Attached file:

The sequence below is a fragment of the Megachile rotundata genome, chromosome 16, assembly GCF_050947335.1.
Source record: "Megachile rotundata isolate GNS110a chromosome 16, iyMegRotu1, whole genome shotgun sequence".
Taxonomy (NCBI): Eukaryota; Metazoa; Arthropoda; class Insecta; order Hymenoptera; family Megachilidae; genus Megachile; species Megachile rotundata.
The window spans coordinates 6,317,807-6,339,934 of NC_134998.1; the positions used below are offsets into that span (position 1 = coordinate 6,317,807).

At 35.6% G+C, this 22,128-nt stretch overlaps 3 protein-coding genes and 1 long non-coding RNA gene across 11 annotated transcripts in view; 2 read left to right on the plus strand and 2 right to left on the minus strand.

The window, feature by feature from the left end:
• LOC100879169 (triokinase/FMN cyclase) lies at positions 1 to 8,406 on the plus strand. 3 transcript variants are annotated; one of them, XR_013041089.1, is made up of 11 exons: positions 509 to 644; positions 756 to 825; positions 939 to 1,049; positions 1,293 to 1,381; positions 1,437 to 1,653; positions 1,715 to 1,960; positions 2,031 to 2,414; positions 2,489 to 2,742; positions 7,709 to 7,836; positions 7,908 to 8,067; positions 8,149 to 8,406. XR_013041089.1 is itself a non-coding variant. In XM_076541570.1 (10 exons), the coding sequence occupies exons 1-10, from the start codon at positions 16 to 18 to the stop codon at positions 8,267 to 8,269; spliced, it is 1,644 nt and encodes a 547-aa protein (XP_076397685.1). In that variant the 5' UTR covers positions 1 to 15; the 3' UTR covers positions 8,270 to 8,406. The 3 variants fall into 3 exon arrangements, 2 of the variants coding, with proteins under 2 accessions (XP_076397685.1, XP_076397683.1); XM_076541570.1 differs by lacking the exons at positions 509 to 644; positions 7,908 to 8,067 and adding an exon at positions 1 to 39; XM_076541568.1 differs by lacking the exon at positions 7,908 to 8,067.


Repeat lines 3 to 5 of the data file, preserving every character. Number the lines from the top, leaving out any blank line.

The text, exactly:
Taxonomy (NCBI): Eukaryota; Metazoa; Arthropoda; class Insecta; order Hymenoptera; family Megachilidae; genus Megachile; species Megachile rotundata.
The window spans coordinates 6,317,807-6,339,934 of NC_134998.1; the positions used below are offsets into that span (position 1 = coordinate 6,317,807).

At 35.6% G+C, this 22,128-nt stretch overlaps 3 protein-coding genes and 1 long non-coding RNA gene across 11 annotated transcripts in view; 2 read left to right on the plus strand and 2 right to left on the minus strand.